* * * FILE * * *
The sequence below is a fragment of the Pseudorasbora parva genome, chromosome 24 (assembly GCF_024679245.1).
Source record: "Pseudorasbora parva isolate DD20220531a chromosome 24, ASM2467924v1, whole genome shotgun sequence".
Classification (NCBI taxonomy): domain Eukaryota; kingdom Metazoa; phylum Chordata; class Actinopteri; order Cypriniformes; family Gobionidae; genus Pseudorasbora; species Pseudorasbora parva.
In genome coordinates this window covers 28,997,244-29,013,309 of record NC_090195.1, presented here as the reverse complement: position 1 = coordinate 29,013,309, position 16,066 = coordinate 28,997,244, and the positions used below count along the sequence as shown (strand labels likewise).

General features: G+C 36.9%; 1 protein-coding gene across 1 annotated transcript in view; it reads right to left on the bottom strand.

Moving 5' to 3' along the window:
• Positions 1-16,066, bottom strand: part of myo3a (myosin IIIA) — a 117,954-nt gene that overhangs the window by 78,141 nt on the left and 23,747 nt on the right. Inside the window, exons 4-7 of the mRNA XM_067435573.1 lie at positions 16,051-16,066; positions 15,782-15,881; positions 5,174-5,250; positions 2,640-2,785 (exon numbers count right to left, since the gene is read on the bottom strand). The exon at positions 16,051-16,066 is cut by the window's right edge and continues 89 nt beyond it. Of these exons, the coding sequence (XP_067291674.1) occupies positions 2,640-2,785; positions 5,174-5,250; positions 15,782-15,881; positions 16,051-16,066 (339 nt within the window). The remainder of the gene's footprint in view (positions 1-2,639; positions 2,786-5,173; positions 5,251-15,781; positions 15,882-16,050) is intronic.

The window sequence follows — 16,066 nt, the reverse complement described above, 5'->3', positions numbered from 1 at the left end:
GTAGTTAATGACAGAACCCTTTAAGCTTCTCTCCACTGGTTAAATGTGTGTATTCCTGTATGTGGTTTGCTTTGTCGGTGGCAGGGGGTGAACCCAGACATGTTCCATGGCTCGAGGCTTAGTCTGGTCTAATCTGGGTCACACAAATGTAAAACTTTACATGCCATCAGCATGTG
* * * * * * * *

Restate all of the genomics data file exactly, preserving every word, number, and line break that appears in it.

The sequence below is a fragment of the Pseudorasbora parva genome, chromosome 24 (assembly GCF_024679245.1).
Source record: "Pseudorasbora parva isolate DD20220531a chromosome 24, ASM2467924v1, whole genome shotgun sequence".
Classification (NCBI taxonomy): domain Eukaryota; kingdom Metazoa; phylum Chordata; class Actinopteri; order Cypriniformes; family Gobionidae; genus Pseudorasbora; species Pseudorasbora parva.
In genome coordinates this window covers 28,997,244-29,013,309 of record NC_090195.1, presented here as the reverse complement: position 1 = coordinate 29,013,309, position 16,066 = coordinate 28,997,244, and the positions used below count along the sequence as shown (strand labels likewise).

General features: G+C 36.9%; 1 protein-coding gene across 1 annotated transcript in view; it reads right to left on the bottom strand.

Moving 5' to 3' along the window:
• Positions 1-16,066, bottom strand: part of myo3a (myosin IIIA) — a 117,954-nt gene that overhangs the window by 78,141 nt on the left and 23,747 nt on the right. Inside the window, exons 4-7 of the mRNA XM_067435573.1 lie at positions 16,051-16,066; positions 15,782-15,881; positions 5,174-5,250; positions 2,640-2,785 (exon numbers count right to left, since the gene is read on the bottom strand). The exon at positions 16,051-16,066 is cut by the window's right edge and continues 89 nt beyond it. Of these exons, the coding sequence (XP_067291674.1) occupies positions 2,640-2,785; positions 5,174-5,250; positions 15,782-15,881; positions 16,051-16,066 (339 nt within the window). The remainder of the gene's footprint in view (positions 1-2,639; positions 2,786-5,173; positions 5,251-15,781; positions 15,882-16,050) is intronic.

The window sequence follows — 16,066 nt, the reverse complement described above, 5'->3', positions numbered from 1 at the left end:
GTAGTTAATGACAGAACCCTTTAAGCTTCTCTCCACTGGTTAAATGTGTGTATTCCTGTATGTGGTTTGCTTTGTCGGTGGCAGGGGGTGAACCCAGACATGTTCCATGGCTCGAGGCTTAGTCTGGTCTAATCTGGGTCACACAAATGTAAAACTTTACATGCCATCAGCATGTG